Locking Tunneled Hemodialysis Catheters with Hypertonic Saline (26% NaCl) and Heparin to Prevent Catheter-Related Bloodstream Infections and Thrombosis: A Randomized, Prospective Trial

Oguzhan N., Pala C., SİPAHİOĞLU M. H., Cilan H., Durmaz S., Percin D., ...More

RENAL FAILURE, vol.34, no.2, pp.181-188, 2012 (SCI-Expanded) identifier identifier identifier

  • Publication Type: Article / Article
  • Volume: 34 Issue: 2
  • Publication Date: 2012
  • Doi Number: 10.3109/0886022x.2011.646884
  • Journal Name: RENAL FAILURE
  • Journal Indexes: Science Citation Index Expanded (SCI-EXPANDED), Scopus
  • Page Numbers: pp.181-188
  • Erciyes University Affiliated: Yes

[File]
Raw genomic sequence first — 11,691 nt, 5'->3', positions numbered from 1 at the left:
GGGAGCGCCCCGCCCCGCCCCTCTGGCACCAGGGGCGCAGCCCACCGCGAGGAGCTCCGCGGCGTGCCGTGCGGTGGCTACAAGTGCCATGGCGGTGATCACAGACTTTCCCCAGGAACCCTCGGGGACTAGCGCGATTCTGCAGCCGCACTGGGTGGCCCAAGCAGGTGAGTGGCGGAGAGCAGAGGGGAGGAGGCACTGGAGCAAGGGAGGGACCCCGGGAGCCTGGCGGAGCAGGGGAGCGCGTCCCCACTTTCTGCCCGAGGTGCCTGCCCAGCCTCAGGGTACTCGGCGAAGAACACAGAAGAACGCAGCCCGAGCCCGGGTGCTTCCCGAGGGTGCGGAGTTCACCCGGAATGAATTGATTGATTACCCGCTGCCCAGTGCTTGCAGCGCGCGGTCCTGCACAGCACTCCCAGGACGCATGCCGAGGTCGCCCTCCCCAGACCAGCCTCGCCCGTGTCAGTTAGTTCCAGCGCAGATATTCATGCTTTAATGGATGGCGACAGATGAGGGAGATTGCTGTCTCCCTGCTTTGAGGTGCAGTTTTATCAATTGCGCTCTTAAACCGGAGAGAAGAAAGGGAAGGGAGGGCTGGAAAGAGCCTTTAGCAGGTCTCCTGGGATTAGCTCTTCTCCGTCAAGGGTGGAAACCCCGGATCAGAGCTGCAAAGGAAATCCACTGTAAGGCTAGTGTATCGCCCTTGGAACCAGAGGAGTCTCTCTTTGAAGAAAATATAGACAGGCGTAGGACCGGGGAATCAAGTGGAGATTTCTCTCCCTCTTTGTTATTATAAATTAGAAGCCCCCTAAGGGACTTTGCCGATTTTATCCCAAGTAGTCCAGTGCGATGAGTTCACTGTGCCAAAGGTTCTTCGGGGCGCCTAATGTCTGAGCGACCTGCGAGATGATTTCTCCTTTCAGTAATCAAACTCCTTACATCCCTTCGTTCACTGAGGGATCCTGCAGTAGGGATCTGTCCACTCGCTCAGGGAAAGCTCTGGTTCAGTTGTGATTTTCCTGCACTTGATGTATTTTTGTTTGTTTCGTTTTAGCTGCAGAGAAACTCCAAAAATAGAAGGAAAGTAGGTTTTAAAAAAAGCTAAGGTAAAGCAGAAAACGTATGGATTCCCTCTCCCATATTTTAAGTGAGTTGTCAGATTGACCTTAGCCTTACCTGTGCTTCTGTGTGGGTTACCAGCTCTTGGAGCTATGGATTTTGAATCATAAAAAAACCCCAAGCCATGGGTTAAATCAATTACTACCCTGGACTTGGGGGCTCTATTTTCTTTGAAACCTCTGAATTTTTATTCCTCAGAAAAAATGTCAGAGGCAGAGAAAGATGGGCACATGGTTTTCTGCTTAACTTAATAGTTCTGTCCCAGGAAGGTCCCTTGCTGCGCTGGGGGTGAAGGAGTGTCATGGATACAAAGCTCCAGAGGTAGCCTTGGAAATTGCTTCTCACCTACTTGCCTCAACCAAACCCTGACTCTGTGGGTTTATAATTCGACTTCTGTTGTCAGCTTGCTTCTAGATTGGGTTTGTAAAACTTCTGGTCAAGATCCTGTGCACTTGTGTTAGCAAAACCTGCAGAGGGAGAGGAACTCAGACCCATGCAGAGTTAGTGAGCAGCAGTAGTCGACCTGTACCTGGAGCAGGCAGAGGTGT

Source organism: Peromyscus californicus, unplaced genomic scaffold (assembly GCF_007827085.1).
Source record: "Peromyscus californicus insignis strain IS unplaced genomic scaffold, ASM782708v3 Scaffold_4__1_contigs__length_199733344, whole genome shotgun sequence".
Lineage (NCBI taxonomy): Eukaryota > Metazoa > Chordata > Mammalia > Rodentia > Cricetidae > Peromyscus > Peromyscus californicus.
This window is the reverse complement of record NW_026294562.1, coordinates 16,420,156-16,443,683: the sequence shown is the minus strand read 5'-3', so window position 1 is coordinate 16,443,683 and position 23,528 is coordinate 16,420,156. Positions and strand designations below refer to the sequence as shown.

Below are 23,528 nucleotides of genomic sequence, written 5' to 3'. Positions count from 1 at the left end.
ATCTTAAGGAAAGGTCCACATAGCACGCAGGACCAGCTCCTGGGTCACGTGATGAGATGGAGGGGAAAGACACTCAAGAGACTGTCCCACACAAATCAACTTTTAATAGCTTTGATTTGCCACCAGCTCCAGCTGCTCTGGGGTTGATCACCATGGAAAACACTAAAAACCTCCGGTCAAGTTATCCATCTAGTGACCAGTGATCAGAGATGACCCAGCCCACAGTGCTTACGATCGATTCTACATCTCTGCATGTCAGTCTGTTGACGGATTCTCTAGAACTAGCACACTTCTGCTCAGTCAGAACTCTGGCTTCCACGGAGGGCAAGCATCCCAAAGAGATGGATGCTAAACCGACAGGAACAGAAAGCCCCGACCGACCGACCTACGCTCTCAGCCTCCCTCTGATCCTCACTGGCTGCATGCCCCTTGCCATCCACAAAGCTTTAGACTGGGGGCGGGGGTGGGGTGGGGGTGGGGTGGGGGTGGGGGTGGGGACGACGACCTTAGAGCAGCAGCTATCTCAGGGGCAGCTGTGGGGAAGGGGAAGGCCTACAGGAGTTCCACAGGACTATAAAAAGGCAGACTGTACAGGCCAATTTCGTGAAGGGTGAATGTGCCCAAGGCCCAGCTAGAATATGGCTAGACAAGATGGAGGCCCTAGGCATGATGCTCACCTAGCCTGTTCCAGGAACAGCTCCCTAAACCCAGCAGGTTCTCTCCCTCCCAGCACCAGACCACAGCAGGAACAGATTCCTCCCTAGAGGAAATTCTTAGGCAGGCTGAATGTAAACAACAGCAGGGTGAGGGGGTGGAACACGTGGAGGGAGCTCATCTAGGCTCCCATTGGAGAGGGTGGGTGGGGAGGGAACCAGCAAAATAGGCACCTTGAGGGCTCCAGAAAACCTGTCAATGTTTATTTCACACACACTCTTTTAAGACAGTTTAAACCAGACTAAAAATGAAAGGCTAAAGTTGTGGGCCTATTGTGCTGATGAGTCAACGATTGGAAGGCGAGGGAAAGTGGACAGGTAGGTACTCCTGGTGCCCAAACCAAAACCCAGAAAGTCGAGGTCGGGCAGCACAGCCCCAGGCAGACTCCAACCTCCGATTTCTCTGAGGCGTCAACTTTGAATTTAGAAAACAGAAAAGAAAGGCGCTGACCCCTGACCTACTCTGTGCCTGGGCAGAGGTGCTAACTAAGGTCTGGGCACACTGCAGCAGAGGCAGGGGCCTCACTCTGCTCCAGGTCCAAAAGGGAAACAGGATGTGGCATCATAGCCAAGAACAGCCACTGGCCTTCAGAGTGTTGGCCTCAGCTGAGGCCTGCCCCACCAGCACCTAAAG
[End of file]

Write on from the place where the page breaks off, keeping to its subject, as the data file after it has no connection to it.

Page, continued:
Objective: Tunneled cuffed dual-lumen catheters (TCCs) are commonly used for vascular access in hemodialysis (HD) patients. Catheter-related bloodstream infection (CRBSI) is the major problem leading to morbidity and mortality. We investigated whether 26% NaCl solution has any favorable effect on the infections and thrombosis caused by HD catheters. Methods: TCCs were locked with either 26% NaCl and heparin or standard heparin. The primer end point of the study was the CRBSI or thrombosis of the TCC. We compared the antimicrobial activity of the NaCl solutions (6.5%, 13%, 26%) with 0.9% NaCl solution by time-kill kinetic assay. All tests were performed in triplicate by incubation of test fluids with Escherichia coli, Pseudomonas aeruginosa, Staphylococcus aureus, and Staphylococcus epidermidis. Results: The mean catheter survival was significantly higher in the 26% NaCl and heparin group (129.5 +/- 50.1 catheter days to 103.3 +/- 59.8, p = 0.008). CRBSI rates (10-15.4%) did not differ significantly between the two groups (p = 0.54). The hypertonic 13% NaCl solution had bactericidal effects on E. coli and P. aeruginosa, but had bacteriostatic effect on S. aureus and S. epidermidis. Conclusion: In this study we demonstrated that the 13% NaCl solution and more hypertonic NaCl solutions revealed potent in vitro antimicrobial properties against all checked Gram-negative microorganisms.